Id. at 653. He explained that the entire job was
physical and required a lot of lifting. Id. His last
job was in 2007 at a concrete company. Id. at 654.
He said that he never “did concrete” but may have
cleaned up the yard. Id.
lives in a trailer with Charlene. Id. at 645. She
helps him with almost everything, including going to the
grocery for him. Id. at 646, 663. His brother pays
his rent. Id. at 645. Plaintiff does not have a
driver's license. Id. at 647. During the day, he
eats, watches TV, and uses the bathroom. Id. at 663.
He does not shower every day because it is difficult for him
to get in and out of the shower. Id. He is not able
to do much around the house. Id. He is able to warm
food in the microwave but cannot cook. Id. When he
needs to go somewhere, his brother or Charlene usually takes
him. Id. at 647.
had difficulty reading and understanding applications and his
mail. Id. at 655. He can write his name and address
and then his brother usually completes the application.
Id. He has trouble writing and spelling as well.
Id. at 656. When he used to work, his brothers
managed his money. Id. at 667
Standard of Review
Social Security Administration provides Disability Insurance
Benefits and Supplemental Security Income to individuals who
are under a “disability, ” among other
eligibility requirements. Bowen v. City of New York,
476 U.S. 467, 470 (1986); see 42 U.S.C. §§
423(a)(1), 1382(a). The term “disability”-as
defined by the Social Security Act-has specialized meaning of
limited scope. It encompasses “any medically
determinable physical or mental impairment” that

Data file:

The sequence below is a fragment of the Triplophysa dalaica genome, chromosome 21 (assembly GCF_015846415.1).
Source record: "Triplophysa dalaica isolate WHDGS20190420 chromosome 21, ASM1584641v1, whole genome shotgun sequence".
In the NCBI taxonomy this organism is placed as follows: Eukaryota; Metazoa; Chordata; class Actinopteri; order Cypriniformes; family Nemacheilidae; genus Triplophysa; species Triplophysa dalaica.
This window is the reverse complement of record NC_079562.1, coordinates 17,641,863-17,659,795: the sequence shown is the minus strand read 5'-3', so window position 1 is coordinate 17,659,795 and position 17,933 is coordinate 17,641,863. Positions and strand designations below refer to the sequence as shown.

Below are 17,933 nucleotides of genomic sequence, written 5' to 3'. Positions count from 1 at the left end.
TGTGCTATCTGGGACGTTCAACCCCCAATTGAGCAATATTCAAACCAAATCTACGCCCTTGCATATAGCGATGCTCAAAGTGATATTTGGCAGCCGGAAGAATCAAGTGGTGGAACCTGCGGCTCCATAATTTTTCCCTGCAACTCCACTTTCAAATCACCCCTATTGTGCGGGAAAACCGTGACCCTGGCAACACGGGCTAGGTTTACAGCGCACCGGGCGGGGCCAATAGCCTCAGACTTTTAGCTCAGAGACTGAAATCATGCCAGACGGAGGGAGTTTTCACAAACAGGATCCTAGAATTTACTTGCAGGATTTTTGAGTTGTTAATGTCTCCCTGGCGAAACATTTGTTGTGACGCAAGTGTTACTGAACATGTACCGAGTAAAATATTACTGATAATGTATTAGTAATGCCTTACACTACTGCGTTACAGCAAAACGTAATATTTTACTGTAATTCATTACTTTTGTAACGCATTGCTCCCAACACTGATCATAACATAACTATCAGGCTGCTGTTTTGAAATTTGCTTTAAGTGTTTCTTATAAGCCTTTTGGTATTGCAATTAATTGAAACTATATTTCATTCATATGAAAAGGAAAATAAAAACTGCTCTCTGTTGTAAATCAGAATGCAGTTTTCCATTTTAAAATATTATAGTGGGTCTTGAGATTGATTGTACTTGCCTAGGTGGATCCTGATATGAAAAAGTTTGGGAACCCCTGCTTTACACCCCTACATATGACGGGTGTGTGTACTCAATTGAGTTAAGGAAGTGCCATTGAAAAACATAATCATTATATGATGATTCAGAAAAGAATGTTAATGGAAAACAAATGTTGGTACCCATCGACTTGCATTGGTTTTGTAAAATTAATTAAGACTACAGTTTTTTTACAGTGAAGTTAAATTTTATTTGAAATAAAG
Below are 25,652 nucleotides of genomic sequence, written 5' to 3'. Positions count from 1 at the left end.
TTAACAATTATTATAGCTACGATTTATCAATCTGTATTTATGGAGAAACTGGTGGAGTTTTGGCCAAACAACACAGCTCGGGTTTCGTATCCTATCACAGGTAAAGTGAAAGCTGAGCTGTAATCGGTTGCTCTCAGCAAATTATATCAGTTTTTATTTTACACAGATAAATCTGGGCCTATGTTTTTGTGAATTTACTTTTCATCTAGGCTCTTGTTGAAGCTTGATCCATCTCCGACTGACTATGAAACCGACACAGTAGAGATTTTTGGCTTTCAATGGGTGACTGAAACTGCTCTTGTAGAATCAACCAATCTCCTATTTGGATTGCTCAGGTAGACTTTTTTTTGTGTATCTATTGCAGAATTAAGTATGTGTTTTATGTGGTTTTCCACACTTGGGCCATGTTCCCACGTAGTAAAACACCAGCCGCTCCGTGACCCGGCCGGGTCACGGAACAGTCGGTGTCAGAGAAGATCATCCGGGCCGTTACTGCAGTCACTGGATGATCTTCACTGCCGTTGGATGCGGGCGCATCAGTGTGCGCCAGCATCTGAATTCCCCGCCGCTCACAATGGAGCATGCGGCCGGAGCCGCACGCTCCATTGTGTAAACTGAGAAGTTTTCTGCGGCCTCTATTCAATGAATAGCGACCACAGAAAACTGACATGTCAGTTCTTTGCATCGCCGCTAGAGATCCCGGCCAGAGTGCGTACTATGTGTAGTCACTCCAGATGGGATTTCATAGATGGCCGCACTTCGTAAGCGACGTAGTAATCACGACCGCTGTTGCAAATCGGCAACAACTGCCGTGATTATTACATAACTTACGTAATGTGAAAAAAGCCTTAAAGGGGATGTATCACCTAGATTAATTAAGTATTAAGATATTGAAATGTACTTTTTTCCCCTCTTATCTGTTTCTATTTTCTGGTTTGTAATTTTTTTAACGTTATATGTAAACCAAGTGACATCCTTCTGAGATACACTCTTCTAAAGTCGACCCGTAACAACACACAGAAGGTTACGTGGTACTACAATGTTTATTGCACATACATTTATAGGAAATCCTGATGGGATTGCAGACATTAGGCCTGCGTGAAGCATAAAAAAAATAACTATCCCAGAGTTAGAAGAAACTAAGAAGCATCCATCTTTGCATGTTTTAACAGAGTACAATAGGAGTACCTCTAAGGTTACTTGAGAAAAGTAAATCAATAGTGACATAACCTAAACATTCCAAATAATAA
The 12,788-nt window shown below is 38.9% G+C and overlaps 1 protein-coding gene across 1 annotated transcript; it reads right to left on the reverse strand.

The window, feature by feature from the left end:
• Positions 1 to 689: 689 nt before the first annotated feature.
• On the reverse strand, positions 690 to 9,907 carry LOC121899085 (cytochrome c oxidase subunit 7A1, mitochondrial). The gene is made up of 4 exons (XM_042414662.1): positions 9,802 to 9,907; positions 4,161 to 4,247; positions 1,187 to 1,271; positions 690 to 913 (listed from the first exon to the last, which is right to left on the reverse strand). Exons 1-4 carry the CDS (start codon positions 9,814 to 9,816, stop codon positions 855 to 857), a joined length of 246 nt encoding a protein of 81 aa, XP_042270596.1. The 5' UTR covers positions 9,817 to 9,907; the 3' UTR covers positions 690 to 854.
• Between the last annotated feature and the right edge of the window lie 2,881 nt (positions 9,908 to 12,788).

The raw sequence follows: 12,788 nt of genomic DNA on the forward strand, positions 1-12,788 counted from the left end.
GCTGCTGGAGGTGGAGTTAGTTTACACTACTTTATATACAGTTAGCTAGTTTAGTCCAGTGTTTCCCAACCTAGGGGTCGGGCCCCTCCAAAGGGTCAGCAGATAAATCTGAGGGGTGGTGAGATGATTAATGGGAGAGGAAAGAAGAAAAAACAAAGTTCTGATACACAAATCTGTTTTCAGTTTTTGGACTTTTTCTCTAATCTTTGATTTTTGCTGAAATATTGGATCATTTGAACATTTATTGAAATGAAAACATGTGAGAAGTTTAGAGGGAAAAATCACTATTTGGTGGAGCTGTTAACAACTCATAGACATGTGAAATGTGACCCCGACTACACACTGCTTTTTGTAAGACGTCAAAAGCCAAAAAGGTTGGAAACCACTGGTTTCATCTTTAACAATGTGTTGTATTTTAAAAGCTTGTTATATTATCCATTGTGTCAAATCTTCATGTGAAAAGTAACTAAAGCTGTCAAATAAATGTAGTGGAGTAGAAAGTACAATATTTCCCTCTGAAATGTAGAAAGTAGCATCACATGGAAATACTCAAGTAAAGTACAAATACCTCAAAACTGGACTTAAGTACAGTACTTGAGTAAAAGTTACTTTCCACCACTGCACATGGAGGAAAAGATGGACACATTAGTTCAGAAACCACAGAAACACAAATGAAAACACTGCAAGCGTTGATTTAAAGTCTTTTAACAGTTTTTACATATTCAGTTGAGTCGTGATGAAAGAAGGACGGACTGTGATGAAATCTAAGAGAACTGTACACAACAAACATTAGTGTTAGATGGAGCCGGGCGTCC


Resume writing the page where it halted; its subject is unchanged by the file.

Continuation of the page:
precludes an applicant from performing a significant paid
job-i.e., “substantial gainful activity, ” in
Social Security lexicon. 42 U.S.C. §§ 423(d)(1)(A),
1382c(a)(3)(A); see Bowen, 476 U.S. at 469-70.
review of an ALJ's non-disability decision proceeds along
two lines: “whether the ALJ applied the correct legal
standards and whether the findings of the ALJ are supported
by substantial evidence.” Blakley v. Comm'r of
Soc. Sec., 581 F.3d 399, 406 (6th Cir. 2009); see
Bowen v. Comm'r of Soc. Sec., 478 F.3d 742, 745-46
(6th Cir. 2007). Review for substantial evidence is not
driven by whether the Court agrees or disagrees with the
ALJ's factual findings or by whether the administrative
record contains evidence contrary to those factual findings.
Gentry v. Comm'r of Soc. Sec., 741 F.3d 708, 722
(6th Cir. 2014); Rogers v. Comm'r of Soc. Sec.,
486 F.3d 234, 241 (6th Cir. 2007). Instead, the ALJ's
factual findings are upheld if the substantial-evidence
standard is met-that is, “if a ‘reasonable mind
might accept the relevant evidence as adequate to support a
conclusion.'” Blakley, 581 F.3d at 407
(quoting Warner v. Comm'r of Soc. Sec., 375 F.3d
387, 390 (6th Cir. 2004)). Substantial evidence consists of
“more than a scintilla of evidence but less than a
preponderance . . . .” Rogers, 486 F.3d at 241
(citations and internal quotation marks omitted); see
Gentry, 741 F.3d at 722.
other line of judicial inquiry-reviewing the correctness of
the ALJ's legal criteria-may result in reversal even when
the record contains substantial evidence supporting the
ALJ's factual findings. Rabbers v. Comm'r of Soc.
Sec., 582 F.3d 647, 651 (6th Cir. 2009); see
Bowen, 478 F.3d at 746. “[E]ven if supported by
substantial evidence, ‘a decision of the Commissioner
will not be upheld where the SSA fails to follow its own
regulations and where that error prejudices a claimant on the
merits or deprives the claimant of a substantial
right.'” Rabbers, 582 F.3d at 651 (quoting
in part Bowen, 478 F.3d at 746, and citing
Wilson v. Comm'r of Soc. Sec., 378 F.3d 541,
546-47 (6th Cir. 2004)).
The ALJ's Decision
noted previously, it fell to ALJ Hockensmith to evaluate the
evidence connected to Plaintiff's application for
benefits. He did so by considering each of the five
sequential steps set forth in the Social Security
Regulations. See 20 C.F.R. ...